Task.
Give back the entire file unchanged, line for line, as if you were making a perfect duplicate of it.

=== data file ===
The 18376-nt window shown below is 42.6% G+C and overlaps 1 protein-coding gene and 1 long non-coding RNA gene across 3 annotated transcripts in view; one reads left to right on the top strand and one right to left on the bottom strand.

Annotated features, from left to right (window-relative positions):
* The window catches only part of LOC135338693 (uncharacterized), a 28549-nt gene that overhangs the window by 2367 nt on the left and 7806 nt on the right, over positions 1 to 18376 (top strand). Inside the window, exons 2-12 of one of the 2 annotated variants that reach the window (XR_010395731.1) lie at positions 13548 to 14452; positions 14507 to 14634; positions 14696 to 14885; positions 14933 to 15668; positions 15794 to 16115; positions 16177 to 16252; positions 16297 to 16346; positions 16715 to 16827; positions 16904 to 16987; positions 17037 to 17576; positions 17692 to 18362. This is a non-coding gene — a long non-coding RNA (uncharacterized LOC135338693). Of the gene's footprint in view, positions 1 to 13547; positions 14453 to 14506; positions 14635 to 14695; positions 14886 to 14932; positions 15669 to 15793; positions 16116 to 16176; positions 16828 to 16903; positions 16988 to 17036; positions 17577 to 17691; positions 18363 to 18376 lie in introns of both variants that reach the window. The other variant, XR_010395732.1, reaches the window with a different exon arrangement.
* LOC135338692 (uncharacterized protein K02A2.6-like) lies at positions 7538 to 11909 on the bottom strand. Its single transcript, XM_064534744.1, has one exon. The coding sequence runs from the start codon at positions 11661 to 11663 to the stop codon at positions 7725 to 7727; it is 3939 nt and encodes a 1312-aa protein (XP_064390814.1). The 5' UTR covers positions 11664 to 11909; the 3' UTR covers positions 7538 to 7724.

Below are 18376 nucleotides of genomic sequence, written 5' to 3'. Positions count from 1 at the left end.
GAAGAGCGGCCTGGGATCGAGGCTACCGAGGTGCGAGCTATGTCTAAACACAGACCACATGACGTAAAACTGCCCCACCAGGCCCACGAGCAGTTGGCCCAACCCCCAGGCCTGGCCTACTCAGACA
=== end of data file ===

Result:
The 18376-nt window shown below is 42.6% G+C and overlaps 1 protein-coding gene and 1 long non-coding RNA gene across 3 annotated transcripts in view; one reads left to right on the top strand and one right to left on the bottom strand.

Annotated features, from left to right (window-relative positions):
* The window catches only part of LOC135338693 (uncharacterized), a 28549-nt gene that overhangs the window by 2367 nt on the left and 7806 nt on the right, over positions 1 to 18376 (top strand). Inside the window, exons 2-12 of one of the 2 annotated variants that reach the window (XR_010395731.1) lie at positions 13548 to 14452; positions 14507 to 14634; positions 14696 to 14885; positions 14933 to 15668; positions 15794 to 16115; positions 16177 to 16252; positions 16297 to 16346; positions 16715 to 16827; positions 16904 to 16987; positions 17037 to 17576; positions 17692 to 18362. This is a non-coding gene — a long non-coding RNA (uncharacterized LOC135338693). Of the gene's footprint in view, positions 1 to 13547; positions 14453 to 14506; positions 14635 to 14695; positions 14886 to 14932; positions 15669 to 15793; positions 16116 to 16176; positions 16828 to 16903; positions 16988 to 17036; positions 17577 to 17691; positions 18363 to 18376 lie in introns of both variants that reach the window. The other variant, XR_010395732.1, reaches the window with a different exon arrangement.
* LOC135338692 (uncharacterized protein K02A2.6-like) lies at positions 7538 to 11909 on the bottom strand. Its single transcript, XM_064534744.1, has one exon. The coding sequence runs from the start codon at positions 11661 to 11663 to the stop codon at positions 7725 to 7727; it is 3939 nt and encodes a 1312-aa protein (XP_064390814.1). The 5' UTR covers positions 11664 to 11909; the 3' UTR covers positions 7538 to 7724.

Below are 18376 nucleotides of genomic sequence, written 5' to 3'. Positions count from 1 at the left end.
GAAGAGCGGCCTGGGATCGAGGCTACCGAGGTGCGAGCTATGTCTAAACACAGACCACATGACGTAAAACTGCCCCACCAGGCCCACGAGCAGTTGGCCCAACCCCCAGGCCTGGCCTACTCAGACA